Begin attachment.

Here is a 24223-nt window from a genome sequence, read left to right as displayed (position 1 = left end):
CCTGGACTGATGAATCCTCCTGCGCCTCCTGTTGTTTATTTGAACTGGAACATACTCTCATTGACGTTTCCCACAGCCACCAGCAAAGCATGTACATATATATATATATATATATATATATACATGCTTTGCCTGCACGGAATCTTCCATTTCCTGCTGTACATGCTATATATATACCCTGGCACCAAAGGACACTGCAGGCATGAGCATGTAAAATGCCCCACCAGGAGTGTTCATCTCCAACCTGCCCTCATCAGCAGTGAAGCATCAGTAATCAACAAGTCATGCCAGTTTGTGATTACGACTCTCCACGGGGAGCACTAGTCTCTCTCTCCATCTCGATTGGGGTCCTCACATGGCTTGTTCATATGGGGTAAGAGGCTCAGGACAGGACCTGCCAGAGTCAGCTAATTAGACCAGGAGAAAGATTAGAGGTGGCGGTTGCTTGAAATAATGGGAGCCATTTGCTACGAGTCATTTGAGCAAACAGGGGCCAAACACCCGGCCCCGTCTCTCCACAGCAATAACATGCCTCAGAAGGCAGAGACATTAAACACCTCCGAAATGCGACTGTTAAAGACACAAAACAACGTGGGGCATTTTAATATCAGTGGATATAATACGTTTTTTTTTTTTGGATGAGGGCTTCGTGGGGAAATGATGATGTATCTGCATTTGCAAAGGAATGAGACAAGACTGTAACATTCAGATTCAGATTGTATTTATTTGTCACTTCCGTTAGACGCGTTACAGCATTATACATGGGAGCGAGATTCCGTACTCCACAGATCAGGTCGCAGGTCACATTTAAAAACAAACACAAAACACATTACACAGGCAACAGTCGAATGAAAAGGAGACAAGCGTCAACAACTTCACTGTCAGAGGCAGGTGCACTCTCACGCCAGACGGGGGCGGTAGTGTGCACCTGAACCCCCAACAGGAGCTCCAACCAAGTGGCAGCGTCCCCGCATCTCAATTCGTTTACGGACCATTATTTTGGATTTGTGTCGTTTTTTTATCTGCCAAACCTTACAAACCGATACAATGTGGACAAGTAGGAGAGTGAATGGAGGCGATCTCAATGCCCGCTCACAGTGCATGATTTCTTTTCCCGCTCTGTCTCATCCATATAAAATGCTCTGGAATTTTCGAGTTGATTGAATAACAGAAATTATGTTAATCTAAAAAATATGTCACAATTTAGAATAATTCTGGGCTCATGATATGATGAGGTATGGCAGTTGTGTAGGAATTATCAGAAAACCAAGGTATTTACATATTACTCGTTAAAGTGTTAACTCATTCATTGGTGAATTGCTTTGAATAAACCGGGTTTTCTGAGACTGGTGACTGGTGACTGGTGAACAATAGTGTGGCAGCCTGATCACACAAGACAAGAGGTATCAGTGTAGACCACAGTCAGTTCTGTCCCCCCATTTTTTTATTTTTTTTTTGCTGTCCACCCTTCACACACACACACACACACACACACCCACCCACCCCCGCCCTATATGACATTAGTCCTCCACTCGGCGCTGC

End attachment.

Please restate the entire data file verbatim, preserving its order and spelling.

Here is a 24223-nt window from a genome sequence, read left to right as displayed (position 1 = left end):
CCTGGACTGATGAATCCTCCTGCGCCTCCTGTTGTTTATTTGAACTGGAACATACTCTCATTGACGTTTCCCACAGCCACCAGCAAAGCATGTACATATATATATATATATATATATATATACATGCTTTGCCTGCACGGAATCTTCCATTTCCTGCTGTACATGCTATATATATACCCTGGCACCAAAGGACACTGCAGGCATGAGCATGTAAAATGCCCCACCAGGAGTGTTCATCTCCAACCTGCCCTCATCAGCAGTGAAGCATCAGTAATCAACAAGTCATGCCAGTTTGTGATTACGACTCTCCACGGGGAGCACTAGTCTCTCTCTCCATCTCGATTGGGGTCCTCACATGGCTTGTTCATATGGGGTAAGAGGCTCAGGACAGGACCTGCCAGAGTCAGCTAATTAGACCAGGAGAAAGATTAGAGGTGGCGGTTGCTTGAAATAATGGGAGCCATTTGCTACGAGTCATTTGAGCAAACAGGGGCCAAACACCCGGCCCCGTCTCTCCACAGCAATAACATGCCTCAGAAGGCAGAGACATTAAACACCTCCGAAATGCGACTGTTAAAGACACAAAACAACGTGGGGCATTTTAATATCAGTGGATATAATACGTTTTTTTTTTTTGGATGAGGGCTTCGTGGGGAAATGATGATGTATCTGCATTTGCAAAGGAATGAGACAAGACTGTAACATTCAGATTCAGATTGTATTTATTTGTCACTTCCGTTAGACGCGTTACAGCATTATACATGGGAGCGAGATTCCGTACTCCACAGATCAGGTCGCAGGTCACATTTAAAAACAAACACAAAACACATTACACAGGCAACAGTCGAATGAAAAGGAGACAAGCGTCAACAACTTCACTGTCAGAGGCAGGTGCACTCTCACGCCAGACGGGGGCGGTAGTGTGCACCTGAACCCCCAACAGGAGCTCCAACCAAGTGGCAGCGTCCCCGCATCTCAATTCGTTTACGGACCATTATTTTGGATTTGTGTCGTTTTTTTATCTGCCAAACCTTACAAACCGATACAATGTGGACAAGTAGGAGAGTGAATGGAGGCGATCTCAATGCCCGCTCACAGTGCATGATTTCTTTTCCCGCTCTGTCTCATCCATATAAAATGCTCTGGAATTTTCGAGTTGATTGAATAACAGAAATTATGTTAATCTAAAAAATATGTCACAATTTAGAATAATTCTGGGCTCATGATATGATGAGGTATGGCAGTTGTGTAGGAATTATCAGAAAACCAAGGTATTTACATATTACTCGTTAAAGTGTTAACTCATTCATTGGTGAATTGCTTTGAATAAACCGGGTTTTCTGAGACTGGTGACTGGTGACTGGTGAACAATAGTGTGGCAGCCTGATCACACAAGACAAGAGGTATCAGTGTAGACCACAGTCAGTTCTGTCCCCCCATTTTTTTATTTTTTTTTTGCTGTCCACCCTTCACACACACACACACACACACACACCCACCCACCCCCGCCCTATATGACATTAGTCCTCCACTCGGCGCTGC